A Legal Indemnity Policy protects the buyer when a problem in the title of the property cannot be resolved. Under this policy, the insured party is indemnified by the insurer against any specified costs or losses which may occur in the future. Additionally, the premium for a legal insurance policy needs to be paid only once and is usually transferred to successors in title.
But you must also note that the legal indemnity insurance only offers financial compensation and does not cure the insured defect. It is also a condition for indemnity policies that their existence not be divulged to a third party.
How can you arrange an indemnity insurance policy?
Depending on the insurer, indemnity policies can be arranged through the post or even online, if they have an account with the insurance company. The insurer may also ask the buyer to arrange a cover and add the premium to, or deduct it from, the purchase price, as appropriate.
What is the cost of an indemnity insurance policy?
The cost or premiums for indemnity policies depend on the value of the property as well as the risk insured. Accordingly, the premiums are charged on a sliding scale, ranging from as little as £20 to as much as £300. There is also a possibility of some firms charging a fee for arranging the cover.
What risks can an indemnity insurance policy cover?
Indemnity policies basically cover valuable losses of any property and legal costs. Indemnity insurance will cover most title defects as well as some other issues.
Let us take a look at some of the common types of policies:
1) Absence of Easement Indemnity Insurance
The Absence of Easement Indemnity Insurance or “Lack of Rights” is an insurance policy which is used in cases where some part of the property clashes with private land without there being any legal right; or where services which are private or cross private land serve the property. For at least 12 months, the right must be exercised unchallenged, when supported by a statutory declaration. If any financial losses have occurred during the time that the use of right was being challenged, the policy provides compensation.
2) Adverse Possession Indemnity Insurance
In some cases, the owner of the property may have claimed ownership of some land, but are unable to provide required evidence to the land registry to prove that they are true owners. Here, the owner will only have possessory title. This is called adverse possession. In such situations, it is necessary for anyone purchasing the land to have indemnity insurance. The insurance will cover financial losses suffered by the purchases if someone tries to claim the land.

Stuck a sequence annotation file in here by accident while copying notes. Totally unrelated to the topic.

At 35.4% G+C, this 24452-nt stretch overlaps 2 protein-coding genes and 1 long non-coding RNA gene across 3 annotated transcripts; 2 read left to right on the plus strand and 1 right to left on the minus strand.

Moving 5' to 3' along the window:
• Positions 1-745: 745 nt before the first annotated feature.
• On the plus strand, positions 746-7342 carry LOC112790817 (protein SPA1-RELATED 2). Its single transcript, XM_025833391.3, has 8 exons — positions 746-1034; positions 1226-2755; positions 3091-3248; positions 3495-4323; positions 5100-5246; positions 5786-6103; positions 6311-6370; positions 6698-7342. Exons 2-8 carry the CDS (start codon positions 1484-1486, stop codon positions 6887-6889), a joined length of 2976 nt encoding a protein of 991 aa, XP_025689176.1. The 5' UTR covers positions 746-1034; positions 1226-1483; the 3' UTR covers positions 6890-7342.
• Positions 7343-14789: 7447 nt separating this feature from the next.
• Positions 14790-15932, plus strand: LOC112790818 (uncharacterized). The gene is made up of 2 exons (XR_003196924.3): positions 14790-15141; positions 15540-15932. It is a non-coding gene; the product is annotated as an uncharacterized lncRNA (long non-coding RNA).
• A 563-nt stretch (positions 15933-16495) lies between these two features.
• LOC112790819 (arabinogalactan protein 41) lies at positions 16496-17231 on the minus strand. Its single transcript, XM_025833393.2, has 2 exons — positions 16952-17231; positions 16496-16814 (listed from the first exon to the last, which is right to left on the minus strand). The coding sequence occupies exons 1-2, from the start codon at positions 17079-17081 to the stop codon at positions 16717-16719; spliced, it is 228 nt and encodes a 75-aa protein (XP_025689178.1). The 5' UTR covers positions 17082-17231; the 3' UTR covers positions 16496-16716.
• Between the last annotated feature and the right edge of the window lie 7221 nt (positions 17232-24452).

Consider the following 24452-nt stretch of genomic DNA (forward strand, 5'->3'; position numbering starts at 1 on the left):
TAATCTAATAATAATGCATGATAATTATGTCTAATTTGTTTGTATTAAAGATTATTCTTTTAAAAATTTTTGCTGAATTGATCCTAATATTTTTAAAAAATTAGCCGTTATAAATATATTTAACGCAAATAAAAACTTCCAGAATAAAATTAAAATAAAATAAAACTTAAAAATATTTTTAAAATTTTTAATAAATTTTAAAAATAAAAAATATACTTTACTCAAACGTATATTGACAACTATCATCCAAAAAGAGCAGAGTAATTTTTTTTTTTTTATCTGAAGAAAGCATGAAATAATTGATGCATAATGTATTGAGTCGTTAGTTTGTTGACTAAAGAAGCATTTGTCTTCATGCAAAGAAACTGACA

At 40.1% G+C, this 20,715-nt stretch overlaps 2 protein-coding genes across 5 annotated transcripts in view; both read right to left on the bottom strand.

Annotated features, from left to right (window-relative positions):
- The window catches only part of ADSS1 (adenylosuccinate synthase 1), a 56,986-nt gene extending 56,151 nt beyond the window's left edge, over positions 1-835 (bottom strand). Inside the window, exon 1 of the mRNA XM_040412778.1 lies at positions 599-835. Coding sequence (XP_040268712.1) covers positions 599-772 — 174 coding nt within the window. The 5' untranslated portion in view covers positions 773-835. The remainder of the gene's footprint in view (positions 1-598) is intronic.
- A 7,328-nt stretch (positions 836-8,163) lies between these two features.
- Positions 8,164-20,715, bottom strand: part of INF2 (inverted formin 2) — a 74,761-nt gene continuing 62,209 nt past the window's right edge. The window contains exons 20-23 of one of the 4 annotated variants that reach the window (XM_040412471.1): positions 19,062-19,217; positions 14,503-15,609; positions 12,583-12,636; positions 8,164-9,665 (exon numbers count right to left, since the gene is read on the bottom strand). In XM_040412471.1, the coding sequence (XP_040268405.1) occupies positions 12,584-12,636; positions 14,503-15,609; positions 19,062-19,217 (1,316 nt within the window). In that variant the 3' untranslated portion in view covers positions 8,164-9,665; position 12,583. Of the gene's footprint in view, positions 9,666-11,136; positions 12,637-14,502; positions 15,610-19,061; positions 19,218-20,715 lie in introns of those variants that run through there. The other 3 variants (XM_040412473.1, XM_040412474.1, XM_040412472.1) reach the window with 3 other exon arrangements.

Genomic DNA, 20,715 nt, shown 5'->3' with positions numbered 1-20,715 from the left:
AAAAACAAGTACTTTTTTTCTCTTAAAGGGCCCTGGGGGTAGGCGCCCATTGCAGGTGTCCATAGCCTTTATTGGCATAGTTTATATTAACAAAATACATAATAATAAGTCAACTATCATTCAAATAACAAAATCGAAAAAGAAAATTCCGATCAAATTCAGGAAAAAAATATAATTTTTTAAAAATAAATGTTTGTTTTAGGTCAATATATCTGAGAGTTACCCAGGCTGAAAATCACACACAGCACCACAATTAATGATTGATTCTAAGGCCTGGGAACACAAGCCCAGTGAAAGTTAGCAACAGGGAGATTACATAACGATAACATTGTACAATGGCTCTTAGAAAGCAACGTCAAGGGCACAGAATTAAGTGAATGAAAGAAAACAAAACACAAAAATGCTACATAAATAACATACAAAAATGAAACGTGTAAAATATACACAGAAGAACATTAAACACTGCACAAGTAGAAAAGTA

3) Breach of Covenant Indemnity Insurance (Freehold)
In cases where there is a breach of covenantsrelating to a freehold title,indemnity insurance can be of great help if the breach is less than 20 years old. The Breach of Covenant Indemnity Insurance can be offered as an alternative so that one can obtain the beneficiary’s consent. The cover will have a condition that the breach should at least be 12 months old and that the person obtaining the insurance knows of no attempt by the beneficiary of the covenant to take action.
4) Flying Freehold Indemnity Insurance
When a part of the freehold property overhangs that of a different freehold property, a flying freehold is said to occur. This usually happens when a property is divided into many freeholds.
5) Good Leasehold Title Indemnity Insurance
If the land registry doesn’t receive necessary proof of the superior title for a given property, a good leasehold title is usually used to register the property. The Good Leasehold Title Indemnity Insurance will offer compensation if the claim to the title is successfully challenged. For this policy, the cover will have the condition that no challenge should have been made when indemnity policy was taken out.
6) Lack of Planning Permission or Building Regulations Approval Indemnity Insurance
At places where property has been built, altered or extended without proper permissions and approvals, this insurance comes into effect. If the owner loses some money because the local authorities took action on breach of regulations, the policy will cover it. This insurance is usually only available for work that was carried out at least 12 months ago.
7) Unknown Easements, Rights and Covenants Indemnity Insurance
This indemnity policy might be used where there are documents which are either known to affect the title to a property or which might affect the title but the documents themselves, or details of their contents, cannot be produced. These documents may also contain covenants or restrictions which are in conflict with the current use of the land. Even though an indemnity policy cannot prevent enforcement of covenants, it can provide financial compensation if any.
In case you are not clear about any of the areas discussed, your conveyancing solicitor should be able to help you